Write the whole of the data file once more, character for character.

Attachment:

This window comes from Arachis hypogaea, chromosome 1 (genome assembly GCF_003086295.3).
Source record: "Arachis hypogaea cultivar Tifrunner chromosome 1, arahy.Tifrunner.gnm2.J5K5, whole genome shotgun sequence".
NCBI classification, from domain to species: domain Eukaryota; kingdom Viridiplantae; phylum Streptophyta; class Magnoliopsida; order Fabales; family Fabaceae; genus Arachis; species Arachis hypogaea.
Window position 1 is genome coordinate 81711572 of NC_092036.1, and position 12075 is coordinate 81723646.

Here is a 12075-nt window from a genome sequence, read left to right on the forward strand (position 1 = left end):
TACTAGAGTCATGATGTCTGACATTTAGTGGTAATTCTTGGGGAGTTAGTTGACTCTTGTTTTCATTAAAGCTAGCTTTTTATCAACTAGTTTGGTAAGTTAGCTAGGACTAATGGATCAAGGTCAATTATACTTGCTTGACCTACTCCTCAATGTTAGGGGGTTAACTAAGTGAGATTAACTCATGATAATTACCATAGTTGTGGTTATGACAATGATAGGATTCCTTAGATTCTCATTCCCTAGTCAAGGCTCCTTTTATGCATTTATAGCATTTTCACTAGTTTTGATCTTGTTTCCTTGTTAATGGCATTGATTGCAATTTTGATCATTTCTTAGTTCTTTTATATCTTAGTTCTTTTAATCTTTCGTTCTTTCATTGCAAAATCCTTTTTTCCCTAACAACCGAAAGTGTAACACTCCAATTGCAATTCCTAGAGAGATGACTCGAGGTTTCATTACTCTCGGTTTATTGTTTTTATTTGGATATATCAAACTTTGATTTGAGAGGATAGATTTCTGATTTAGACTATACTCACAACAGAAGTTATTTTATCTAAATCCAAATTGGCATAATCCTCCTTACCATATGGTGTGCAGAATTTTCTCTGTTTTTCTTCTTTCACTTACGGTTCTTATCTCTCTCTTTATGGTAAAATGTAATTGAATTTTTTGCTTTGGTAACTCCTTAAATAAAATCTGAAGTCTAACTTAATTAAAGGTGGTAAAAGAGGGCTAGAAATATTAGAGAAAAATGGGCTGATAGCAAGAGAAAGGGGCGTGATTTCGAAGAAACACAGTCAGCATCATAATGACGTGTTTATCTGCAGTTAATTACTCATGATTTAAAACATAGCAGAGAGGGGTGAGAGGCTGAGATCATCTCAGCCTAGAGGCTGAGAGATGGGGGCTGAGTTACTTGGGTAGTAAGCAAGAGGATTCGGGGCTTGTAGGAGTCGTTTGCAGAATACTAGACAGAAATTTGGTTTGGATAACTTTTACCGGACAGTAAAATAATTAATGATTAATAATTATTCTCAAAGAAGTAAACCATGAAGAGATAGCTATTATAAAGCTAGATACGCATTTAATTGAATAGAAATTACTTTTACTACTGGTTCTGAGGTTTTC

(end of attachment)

This window comes from Arachis hypogaea, chromosome 1 (genome assembly GCF_003086295.3).
Source record: "Arachis hypogaea cultivar Tifrunner chromosome 1, arahy.Tifrunner.gnm2.J5K5, whole genome shotgun sequence".
NCBI classification, from domain to species: domain Eukaryota; kingdom Viridiplantae; phylum Streptophyta; class Magnoliopsida; order Fabales; family Fabaceae; genus Arachis; species Arachis hypogaea.
Window position 1 is genome coordinate 81711572 of NC_092036.1, and position 12075 is coordinate 81723646.

Here is a 12075-nt window from a genome sequence, read left to right on the forward strand (position 1 = left end):
TACTAGAGTCATGATGTCTGACATTTAGTGGTAATTCTTGGGGAGTTAGTTGACTCTTGTTTTCATTAAAGCTAGCTTTTTATCAACTAGTTTGGTAAGTTAGCTAGGACTAATGGATCAAGGTCAATTATACTTGCTTGACCTACTCCTCAATGTTAGGGGGTTAACTAAGTGAGATTAACTCATGATAATTACCATAGTTGTGGTTATGACAATGATAGGATTCCTTAGATTCTCATTCCCTAGTCAAGGCTCCTTTTATGCATTTATAGCATTTTCACTAGTTTTGATCTTGTTTCCTTGTTAATGGCATTGATTGCAATTTTGATCATTTCTTAGTTCTTTTATATCTTAGTTCTTTTAATCTTTCGTTCTTTCATTGCAAAATCCTTTTTTCCCTAACAACCGAAAGTGTAACACTCCAATTGCAATTCCTAGAGAGATGACTCGAGGTTTCATTACTCTCGGTTTATTGTTTTTATTTGGATATATCAAACTTTGATTTGAGAGGATAGATTTCTGATTTAGACTATACTCACAACAGAAGTTATTTTATCTAAATCCAAATTGGCATAATCCTCCTTACCATATGGTGTGCAGAATTTTCTCTGTTTTTCTTCTTTCACTTACGGTTCTTATCTCTCTCTTTATGGTAAAATGTAATTGAATTTTTTGCTTTGGTAACTCCTTAAATAAAATCTGAAGTCTAACTTAATTAAAGGTGGTAAAAGAGGGCTAGAAATATTAGAGAAAAATGGGCTGATAGCAAGAGAAAGGGGCGTGATTTCGAAGAAACACAGTCAGCATCATAATGACGTGTTTATCTGCAGTTAATTACTCATGATTTAAAACATAGCAGAGAGGGGTGAGAGGCTGAGATCATCTCAGCCTAGAGGCTGAGAGATGGGGGCTGAGTTACTTGGGTAGTAAGCAAGAGGATTCGGGGCTTGTAGGAGTCGTTTGCAGAATACTAGACAGAAATTTGGTTTGGATAACTTTTACCGGACAGTAAAATAATTAATGATTAATAATTATTCTCAAAGAAGTAAACCATGAAGAGATAGCTATTATAAAGCTAGATACGCATTTAATTGAATAGAAATTACTTTTACTACTGGTTCTGAGGTTTTC